How much were you told about your character’s journey when you signed on for this? With as mysterious as Dorian Gray still is, do you even know much of his journey yet?
CARNEY: I know what I need to know, at this point. John Logan is a great teacher, as well as being someone who’s great to work with. I remember being in school and some of my teachers would only give me the information that I absolutely needed to have, and then there would be some master plan where it would make a lot of sense, down the line, in terms of how things are revealed slowly. John reveals things to his actors, in a similar way to how it’s being revealed to the audience. I don’t mean that I don’t know more than the audience knows, but I don’t know more than I need to know, which I think is good. Sometimes people want to know everything that’s going to happen to them. With a film, you go in knowing the entire script and where the story begins and how it ends. You don’t know that on television, and it’s interesting because it’s just like that in life. Life surprises you, all the time, and I think it’s good to keep the actors a bit surprised in the process, as well.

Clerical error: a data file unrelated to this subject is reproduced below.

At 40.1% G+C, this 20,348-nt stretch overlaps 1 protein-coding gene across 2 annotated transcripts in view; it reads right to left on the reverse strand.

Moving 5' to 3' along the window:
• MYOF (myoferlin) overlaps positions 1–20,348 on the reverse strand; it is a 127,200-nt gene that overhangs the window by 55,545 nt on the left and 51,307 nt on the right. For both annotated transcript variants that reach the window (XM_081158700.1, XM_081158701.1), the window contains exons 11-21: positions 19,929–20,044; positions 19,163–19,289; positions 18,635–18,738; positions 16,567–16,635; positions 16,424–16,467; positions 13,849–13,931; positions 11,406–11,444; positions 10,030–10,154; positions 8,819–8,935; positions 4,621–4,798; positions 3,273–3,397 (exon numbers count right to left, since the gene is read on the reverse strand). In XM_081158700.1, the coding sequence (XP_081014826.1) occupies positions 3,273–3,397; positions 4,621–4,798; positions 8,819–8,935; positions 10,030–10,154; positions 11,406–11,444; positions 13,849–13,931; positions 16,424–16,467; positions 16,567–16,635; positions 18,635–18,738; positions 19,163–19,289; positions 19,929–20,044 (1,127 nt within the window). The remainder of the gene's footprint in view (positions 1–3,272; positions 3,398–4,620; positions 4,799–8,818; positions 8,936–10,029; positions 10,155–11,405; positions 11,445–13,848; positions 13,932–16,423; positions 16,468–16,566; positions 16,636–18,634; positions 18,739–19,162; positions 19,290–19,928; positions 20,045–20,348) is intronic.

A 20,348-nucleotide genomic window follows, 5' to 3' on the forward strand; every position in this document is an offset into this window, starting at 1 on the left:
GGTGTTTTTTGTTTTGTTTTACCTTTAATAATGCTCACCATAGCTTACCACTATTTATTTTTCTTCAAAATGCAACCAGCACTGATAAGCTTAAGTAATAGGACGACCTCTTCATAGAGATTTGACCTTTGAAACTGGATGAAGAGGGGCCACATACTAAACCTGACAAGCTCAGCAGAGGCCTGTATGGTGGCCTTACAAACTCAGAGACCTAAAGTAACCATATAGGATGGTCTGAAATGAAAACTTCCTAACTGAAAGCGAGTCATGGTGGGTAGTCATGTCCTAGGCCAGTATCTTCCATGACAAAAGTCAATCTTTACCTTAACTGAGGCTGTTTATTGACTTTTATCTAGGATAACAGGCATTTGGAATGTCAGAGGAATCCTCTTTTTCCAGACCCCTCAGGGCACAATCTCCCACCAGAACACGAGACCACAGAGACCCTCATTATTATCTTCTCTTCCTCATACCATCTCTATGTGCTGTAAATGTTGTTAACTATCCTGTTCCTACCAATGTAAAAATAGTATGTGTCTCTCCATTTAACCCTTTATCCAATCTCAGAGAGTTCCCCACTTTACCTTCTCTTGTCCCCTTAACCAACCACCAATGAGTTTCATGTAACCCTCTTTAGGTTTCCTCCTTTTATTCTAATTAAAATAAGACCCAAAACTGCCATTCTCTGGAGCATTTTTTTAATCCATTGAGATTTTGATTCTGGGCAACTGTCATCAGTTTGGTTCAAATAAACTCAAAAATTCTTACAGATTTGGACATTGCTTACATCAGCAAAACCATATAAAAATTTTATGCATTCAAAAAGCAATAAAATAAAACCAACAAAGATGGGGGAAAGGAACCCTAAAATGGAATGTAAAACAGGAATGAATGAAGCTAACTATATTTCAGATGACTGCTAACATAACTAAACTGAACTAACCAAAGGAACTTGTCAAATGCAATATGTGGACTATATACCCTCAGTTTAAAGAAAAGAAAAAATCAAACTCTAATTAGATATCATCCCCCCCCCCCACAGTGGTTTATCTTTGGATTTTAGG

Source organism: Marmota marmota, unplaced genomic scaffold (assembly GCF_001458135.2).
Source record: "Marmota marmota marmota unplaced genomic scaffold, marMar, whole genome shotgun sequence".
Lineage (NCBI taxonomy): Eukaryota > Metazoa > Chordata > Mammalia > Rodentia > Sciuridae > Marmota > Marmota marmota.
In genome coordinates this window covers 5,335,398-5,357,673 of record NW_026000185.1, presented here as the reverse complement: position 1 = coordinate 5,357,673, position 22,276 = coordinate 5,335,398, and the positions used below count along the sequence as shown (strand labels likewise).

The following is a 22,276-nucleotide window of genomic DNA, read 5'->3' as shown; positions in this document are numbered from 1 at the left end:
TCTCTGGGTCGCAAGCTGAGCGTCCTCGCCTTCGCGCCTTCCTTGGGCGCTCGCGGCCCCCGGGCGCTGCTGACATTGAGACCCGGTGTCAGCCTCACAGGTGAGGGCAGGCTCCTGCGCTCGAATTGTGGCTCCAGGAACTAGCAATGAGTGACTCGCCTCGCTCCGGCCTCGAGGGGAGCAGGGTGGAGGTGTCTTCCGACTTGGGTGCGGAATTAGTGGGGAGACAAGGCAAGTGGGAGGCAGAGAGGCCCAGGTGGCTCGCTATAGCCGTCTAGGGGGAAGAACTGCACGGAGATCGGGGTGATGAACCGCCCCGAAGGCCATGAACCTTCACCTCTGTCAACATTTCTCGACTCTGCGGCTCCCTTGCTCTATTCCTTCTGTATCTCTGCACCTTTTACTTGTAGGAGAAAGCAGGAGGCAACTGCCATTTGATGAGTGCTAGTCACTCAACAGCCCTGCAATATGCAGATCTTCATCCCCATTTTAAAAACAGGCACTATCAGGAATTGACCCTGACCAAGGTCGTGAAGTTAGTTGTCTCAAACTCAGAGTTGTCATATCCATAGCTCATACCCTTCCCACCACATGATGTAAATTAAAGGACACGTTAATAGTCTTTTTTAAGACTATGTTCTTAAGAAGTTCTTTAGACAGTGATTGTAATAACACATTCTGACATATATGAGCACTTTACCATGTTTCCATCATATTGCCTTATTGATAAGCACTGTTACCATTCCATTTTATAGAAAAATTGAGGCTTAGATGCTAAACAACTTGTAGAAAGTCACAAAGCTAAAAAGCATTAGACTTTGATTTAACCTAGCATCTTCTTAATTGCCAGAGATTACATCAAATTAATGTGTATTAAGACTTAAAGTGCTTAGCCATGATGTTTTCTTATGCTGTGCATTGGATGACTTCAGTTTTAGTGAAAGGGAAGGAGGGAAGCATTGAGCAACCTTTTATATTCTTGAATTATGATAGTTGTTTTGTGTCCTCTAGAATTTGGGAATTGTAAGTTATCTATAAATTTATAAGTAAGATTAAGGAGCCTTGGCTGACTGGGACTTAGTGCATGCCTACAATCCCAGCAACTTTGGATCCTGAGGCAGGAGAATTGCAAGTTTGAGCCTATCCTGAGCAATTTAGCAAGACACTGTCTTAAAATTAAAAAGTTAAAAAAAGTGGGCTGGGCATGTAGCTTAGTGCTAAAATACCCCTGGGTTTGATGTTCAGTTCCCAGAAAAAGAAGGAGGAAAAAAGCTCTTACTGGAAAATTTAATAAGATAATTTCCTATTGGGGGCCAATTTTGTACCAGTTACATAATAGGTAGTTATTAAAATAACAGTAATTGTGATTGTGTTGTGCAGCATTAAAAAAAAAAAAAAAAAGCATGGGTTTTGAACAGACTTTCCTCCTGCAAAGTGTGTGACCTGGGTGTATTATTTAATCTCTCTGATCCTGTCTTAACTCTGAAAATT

One of the things I really love about this show is that it’s so unpredictable. There’s really no way to know where it’s going next, or where it’s all going to end up, at the end of this season.
CARNEY: Oh, same here! The cool thing is that, even after reading the first season, I felt similarly to you. While there are things that are tied up, it still keeps you wanting more, which is what I love about this show so much. I haven’t seen the last three episodes of the season yet. I’ve been seeing them as they come out. I’m excited.
CARNEY: I haven’t seen the episodes, so I hesitate to say much of anything because I want to make sure I don’t misrepresent it. The thing that I was drawn to most about Dorian, that I didn’t necessarily get from reading the novel, but from John’s version of Dorian, I got more of a sense of his depth of humanity. That just wasn’t at the forefront in the novel, and I hope that comes across in this first season.
The Season 2 renewal has already been announced. Will you be back for the second season?
CARNEY: Yeah, I will be coming back. I’m very excited.
Have you had any discussions about where things could go next?